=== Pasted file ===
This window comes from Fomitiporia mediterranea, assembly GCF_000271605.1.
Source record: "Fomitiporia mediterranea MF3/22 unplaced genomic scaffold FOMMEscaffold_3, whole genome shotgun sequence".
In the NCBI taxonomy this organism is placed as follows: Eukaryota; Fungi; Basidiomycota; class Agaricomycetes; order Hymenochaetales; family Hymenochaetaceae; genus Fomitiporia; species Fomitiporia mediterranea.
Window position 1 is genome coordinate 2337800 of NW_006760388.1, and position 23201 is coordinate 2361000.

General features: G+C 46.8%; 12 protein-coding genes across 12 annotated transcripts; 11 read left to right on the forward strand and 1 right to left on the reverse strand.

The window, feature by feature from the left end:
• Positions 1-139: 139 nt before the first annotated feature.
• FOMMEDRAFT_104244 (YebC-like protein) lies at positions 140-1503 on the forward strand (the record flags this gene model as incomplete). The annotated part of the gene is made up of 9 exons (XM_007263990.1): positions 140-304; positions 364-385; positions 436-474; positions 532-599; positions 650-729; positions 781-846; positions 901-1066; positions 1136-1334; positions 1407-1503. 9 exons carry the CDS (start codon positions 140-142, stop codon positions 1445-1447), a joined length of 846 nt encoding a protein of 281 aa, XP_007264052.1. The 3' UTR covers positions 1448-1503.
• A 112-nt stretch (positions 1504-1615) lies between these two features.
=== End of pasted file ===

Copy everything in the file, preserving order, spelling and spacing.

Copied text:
This window comes from Fomitiporia mediterranea, assembly GCF_000271605.1.
Source record: "Fomitiporia mediterranea MF3/22 unplaced genomic scaffold FOMMEscaffold_3, whole genome shotgun sequence".
In the NCBI taxonomy this organism is placed as follows: Eukaryota; Fungi; Basidiomycota; class Agaricomycetes; order Hymenochaetales; family Hymenochaetaceae; genus Fomitiporia; species Fomitiporia mediterranea.
Window position 1 is genome coordinate 2337800 of NW_006760388.1, and position 23201 is coordinate 2361000.

General features: G+C 46.8%; 12 protein-coding genes across 12 annotated transcripts; 11 read left to right on the forward strand and 1 right to left on the reverse strand.

The window, feature by feature from the left end:
• Positions 1-139: 139 nt before the first annotated feature.
• FOMMEDRAFT_104244 (YebC-like protein) lies at positions 140-1503 on the forward strand (the record flags this gene model as incomplete). The annotated part of the gene is made up of 9 exons (XM_007263990.1): positions 140-304; positions 364-385; positions 436-474; positions 532-599; positions 650-729; positions 781-846; positions 901-1066; positions 1136-1334; positions 1407-1503. 9 exons carry the CDS (start codon positions 140-142, stop codon positions 1445-1447), a joined length of 846 nt encoding a protein of 281 aa, XP_007264052.1. The 3' UTR covers positions 1448-1503.
• A 112-nt stretch (positions 1504-1615) lies between these two features.